9/321. Delayed cutaneous reaction to jellyfish.

    A 57-year-old woman presented with a widespread papulonodular eruption. The dermatitis had appeared about 1 week after her return from a trip to the Red Sea, where she had come into contact with a shoal of unidentified jellyfish; however, that contact had not been followed by cutaneous lesions and/or symptoms. The patient also stated that she had had previous contacts with jellyfish during other trips to exotic seaside resorts. The dermatitis was characterized by papulonodular lesions, round or oval in shape, of a few millimeters in diameter, with a color ranging from pink to red to brown, and with a smooth and regular surface. The lesions were grouped in an apparently random fashion (Fig. 1) or arranged linearly (Fig. 2). The patient complained of pruritus and burning. Histopathologic examination showed the presence of some necrotic keratinocytes; in the upper and mid dermis, edema and a predominantly perivascular and periadnexal lymphohistiocytic infiltrate, with numerous neutrophils and eosinophils, were observed (Fig. 3). The patient was treated with hydroxyzine (37.5 mg/day) and hydrocortisone butyrate, which resulted in the rapid disappearance of the symptoms; however, the cutaneous lesions persisted for about 3 weeks. ( info)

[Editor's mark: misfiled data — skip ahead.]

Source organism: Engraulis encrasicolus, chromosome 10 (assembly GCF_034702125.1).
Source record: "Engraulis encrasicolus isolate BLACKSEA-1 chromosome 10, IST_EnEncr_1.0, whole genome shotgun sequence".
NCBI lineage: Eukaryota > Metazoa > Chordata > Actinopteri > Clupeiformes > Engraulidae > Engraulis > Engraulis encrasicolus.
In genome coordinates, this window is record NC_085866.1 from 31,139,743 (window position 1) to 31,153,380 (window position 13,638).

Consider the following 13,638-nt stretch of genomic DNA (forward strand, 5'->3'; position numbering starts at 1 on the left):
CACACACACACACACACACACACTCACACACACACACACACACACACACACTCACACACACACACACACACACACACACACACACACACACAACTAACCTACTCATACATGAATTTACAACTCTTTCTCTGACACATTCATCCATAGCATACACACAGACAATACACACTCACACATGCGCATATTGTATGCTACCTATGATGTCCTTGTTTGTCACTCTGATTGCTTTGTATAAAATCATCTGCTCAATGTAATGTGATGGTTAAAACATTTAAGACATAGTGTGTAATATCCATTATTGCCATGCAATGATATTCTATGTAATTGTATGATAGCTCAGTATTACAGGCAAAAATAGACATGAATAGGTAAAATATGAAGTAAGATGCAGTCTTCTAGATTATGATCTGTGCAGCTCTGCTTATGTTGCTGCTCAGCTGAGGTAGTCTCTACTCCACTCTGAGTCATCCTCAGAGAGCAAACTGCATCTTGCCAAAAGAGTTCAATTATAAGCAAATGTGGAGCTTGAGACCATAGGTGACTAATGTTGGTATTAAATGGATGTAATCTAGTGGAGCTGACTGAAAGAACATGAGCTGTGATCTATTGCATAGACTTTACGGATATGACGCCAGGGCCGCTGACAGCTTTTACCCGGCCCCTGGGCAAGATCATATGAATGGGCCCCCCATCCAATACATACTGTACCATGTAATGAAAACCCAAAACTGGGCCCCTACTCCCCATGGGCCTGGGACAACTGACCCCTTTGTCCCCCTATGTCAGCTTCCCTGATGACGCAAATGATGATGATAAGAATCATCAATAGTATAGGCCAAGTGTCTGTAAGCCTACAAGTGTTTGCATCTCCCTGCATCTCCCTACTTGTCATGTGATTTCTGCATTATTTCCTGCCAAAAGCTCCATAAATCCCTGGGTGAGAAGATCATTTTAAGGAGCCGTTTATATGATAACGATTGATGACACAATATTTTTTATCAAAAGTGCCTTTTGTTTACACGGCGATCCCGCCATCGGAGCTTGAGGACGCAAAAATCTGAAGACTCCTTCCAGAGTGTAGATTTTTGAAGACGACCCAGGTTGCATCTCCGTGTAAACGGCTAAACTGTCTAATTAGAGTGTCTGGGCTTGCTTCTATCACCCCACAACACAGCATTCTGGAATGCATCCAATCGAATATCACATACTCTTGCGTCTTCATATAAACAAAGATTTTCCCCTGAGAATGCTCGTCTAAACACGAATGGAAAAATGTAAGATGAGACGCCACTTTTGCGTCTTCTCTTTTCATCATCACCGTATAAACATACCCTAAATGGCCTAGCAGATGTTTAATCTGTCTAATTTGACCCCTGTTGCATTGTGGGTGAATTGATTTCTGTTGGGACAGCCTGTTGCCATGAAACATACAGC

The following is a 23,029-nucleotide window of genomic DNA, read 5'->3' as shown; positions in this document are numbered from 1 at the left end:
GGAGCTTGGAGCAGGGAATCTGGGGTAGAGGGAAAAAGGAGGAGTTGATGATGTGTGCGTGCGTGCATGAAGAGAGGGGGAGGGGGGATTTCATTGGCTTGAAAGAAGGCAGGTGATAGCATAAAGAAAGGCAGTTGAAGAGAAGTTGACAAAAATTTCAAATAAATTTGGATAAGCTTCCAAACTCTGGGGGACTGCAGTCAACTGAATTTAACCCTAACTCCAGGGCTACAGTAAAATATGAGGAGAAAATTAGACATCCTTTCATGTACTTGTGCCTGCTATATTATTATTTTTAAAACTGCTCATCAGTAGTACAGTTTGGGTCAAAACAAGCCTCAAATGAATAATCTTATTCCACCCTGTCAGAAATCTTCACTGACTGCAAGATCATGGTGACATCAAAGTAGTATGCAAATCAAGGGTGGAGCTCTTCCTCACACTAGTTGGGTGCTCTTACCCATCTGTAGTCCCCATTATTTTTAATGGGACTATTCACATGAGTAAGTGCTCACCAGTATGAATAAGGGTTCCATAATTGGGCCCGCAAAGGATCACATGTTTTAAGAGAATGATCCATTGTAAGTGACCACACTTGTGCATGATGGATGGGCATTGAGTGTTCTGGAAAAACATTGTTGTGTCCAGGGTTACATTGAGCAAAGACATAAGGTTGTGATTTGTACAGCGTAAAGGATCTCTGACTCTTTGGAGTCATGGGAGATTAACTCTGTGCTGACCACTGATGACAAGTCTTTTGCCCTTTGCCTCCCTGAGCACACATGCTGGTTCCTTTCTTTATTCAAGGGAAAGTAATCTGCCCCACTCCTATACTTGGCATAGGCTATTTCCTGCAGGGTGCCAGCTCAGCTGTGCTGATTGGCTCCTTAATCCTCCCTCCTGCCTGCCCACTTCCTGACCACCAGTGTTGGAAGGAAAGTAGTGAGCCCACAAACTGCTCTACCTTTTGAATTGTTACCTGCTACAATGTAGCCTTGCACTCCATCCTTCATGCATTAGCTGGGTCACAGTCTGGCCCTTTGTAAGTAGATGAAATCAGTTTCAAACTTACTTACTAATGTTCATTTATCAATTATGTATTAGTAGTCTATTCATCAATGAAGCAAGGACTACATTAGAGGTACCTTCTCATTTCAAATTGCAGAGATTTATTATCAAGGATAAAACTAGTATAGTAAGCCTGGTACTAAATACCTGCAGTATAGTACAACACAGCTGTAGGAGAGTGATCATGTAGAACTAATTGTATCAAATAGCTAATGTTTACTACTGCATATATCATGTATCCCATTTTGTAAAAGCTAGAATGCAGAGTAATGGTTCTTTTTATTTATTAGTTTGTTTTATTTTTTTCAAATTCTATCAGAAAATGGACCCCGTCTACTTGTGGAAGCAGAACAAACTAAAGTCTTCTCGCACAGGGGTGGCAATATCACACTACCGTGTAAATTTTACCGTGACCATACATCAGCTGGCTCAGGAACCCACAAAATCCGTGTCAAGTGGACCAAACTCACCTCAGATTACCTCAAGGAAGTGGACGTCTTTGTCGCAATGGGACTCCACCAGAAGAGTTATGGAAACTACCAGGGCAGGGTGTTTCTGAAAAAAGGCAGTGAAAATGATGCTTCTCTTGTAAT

10/321. Search for anti-tumor response in a bone tumor patient with a long clinical history.

    Immunological studies are presented on a patient with a long clinical history suggesting the existence of a tumor-specific immune response. His tumor, first considered benign, progressed to a highly malignant osteosarcoma. Cell-mediated immune reactivity against biopsy cells and against tumor extract was detected in vitro by the autologous tumor stimulation test (ATS) and in vivo by the skin test. In one ATS-test with tumor extract, blastogenesis of T-cells was demonstrated. The amount of Ig(s) in consecutive biopsies increased. Biopsies taken in the later period of the disease stimulated only after trypsin treatment. This stimulation was inhibited by autologous serum or acid eluate of the biopsy. The inhibitory factor in the serum was not intact immunoglobin. Blood lymphocytes did not show a discriminatory or disease-related cytotoxicity, either directly or after co-cultivation with the tumor material. lymphocytes isolated from one biopsy were non-reactive in both the ATS and the cytotoxicity test. ( info)